Starbucks. I know, there's controversy. And yes, it's way out of my way. And yes, it's expensive. But sometimes a peaceful ride in the car for a great tasting latte really improves my mood.

Music. Usually something along the lines of Matt Maher both soothes my soul and energizes me.

Essential oils. I'm only just beginning to understand the benefits of essential oils, but I have found that diffusing them (even in your vehicle) can help ipmrove your mood, give you energy, improve focus, and promote feelings of well-being, depending on the oils that you choose. Some enhance meditation, memory, or promote feelings of peace or family.  I became a Young Living Distributor so I could explore this avenue more - and I really like the combination of lavendar and peppermint to help me feel more calm and focused, and I also like the roll-on version of Stress Away - it seems to relieve my tension headaches.  (You can also order that from me and I'll receive a comission -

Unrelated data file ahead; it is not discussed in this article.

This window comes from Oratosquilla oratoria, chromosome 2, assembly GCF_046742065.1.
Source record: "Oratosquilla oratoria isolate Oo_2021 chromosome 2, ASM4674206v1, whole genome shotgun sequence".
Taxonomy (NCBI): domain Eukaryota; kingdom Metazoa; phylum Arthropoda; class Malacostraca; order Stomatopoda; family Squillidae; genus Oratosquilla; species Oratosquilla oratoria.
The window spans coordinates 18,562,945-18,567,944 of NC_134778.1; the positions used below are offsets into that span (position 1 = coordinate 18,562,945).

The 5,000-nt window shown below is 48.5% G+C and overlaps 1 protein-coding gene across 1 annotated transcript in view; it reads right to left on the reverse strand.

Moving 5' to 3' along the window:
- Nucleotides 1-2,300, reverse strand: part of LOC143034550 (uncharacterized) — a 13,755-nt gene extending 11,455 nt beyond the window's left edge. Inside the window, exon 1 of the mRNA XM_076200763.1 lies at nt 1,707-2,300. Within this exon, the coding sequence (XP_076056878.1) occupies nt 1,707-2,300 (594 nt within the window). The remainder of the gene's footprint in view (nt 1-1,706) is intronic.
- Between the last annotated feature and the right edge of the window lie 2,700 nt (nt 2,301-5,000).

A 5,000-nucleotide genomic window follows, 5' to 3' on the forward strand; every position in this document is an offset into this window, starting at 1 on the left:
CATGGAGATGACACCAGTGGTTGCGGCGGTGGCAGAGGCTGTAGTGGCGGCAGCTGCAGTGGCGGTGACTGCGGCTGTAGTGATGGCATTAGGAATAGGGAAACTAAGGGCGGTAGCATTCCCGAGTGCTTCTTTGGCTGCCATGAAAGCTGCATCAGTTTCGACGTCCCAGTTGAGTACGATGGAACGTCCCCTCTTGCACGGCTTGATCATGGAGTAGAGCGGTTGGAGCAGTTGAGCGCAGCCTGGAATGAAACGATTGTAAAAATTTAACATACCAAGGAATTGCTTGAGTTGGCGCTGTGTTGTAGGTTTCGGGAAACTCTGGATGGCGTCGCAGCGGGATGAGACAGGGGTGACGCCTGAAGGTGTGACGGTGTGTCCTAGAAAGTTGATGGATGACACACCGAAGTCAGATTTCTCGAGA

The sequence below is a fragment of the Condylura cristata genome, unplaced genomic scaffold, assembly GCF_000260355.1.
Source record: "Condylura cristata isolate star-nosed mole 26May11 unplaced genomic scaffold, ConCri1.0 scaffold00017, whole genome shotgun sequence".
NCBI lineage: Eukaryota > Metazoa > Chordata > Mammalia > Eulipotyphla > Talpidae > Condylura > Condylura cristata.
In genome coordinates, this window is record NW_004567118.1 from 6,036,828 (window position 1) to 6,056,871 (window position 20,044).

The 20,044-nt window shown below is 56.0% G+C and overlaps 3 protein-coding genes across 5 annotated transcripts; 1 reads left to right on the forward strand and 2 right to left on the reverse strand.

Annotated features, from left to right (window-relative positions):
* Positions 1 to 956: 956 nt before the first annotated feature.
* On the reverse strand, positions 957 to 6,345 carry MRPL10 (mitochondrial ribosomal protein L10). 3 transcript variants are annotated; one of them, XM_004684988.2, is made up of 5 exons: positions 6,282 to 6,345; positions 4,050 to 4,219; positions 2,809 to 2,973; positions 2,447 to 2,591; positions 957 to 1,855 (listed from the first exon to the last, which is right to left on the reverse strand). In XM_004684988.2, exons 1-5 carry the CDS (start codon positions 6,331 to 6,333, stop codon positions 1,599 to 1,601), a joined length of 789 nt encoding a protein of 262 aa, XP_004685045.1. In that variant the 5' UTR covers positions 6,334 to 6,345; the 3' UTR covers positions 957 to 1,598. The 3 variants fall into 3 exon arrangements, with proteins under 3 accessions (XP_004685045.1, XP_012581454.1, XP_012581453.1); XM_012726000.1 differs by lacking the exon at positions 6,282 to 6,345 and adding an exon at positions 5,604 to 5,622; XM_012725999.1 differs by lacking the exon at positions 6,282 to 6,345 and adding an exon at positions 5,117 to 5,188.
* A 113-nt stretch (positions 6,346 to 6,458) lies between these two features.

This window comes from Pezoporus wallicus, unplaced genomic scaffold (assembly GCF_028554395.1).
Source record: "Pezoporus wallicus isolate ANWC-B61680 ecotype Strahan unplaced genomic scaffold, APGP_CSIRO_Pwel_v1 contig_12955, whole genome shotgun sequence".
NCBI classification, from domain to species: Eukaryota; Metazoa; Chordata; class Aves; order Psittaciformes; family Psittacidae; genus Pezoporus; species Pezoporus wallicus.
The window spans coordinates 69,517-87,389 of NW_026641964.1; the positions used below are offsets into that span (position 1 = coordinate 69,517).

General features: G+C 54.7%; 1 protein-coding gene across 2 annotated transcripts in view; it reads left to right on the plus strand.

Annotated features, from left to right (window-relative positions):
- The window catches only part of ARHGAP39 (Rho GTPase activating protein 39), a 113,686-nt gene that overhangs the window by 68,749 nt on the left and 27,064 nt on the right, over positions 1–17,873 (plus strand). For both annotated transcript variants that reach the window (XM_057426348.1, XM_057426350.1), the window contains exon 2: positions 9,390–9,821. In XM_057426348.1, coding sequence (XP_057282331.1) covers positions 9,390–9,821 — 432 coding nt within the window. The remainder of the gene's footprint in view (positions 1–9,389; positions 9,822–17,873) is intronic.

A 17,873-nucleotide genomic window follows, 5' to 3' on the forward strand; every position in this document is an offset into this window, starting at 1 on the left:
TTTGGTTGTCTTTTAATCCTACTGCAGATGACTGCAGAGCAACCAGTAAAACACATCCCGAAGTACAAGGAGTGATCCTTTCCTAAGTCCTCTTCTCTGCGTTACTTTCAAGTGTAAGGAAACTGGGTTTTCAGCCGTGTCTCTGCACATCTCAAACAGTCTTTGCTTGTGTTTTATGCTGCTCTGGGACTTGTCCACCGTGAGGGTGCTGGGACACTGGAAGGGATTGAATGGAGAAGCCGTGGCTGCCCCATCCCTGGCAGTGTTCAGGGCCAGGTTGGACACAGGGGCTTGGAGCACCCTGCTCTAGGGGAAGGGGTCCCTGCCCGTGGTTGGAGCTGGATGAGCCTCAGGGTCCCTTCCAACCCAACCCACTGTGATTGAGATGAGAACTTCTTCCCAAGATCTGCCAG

Comfort foods. For me, these are sometimes treats (dark chocolate, anyone?) or health foods - Go Picnic lunches, Larabars, or just something special to look forward to.

Quietness. Mondays are a great day to practice self-care and soul care. I work pretty hard to coordinate naps so that I get some quiet time all to myself. It doesn't always work out like I want it to, but when I do get a little alone time, especially to write and to hang out with Jesus, it soothes the nerves and refreshes me better than anything else. On Mondays, silence is solace.

What works for you on a Monday?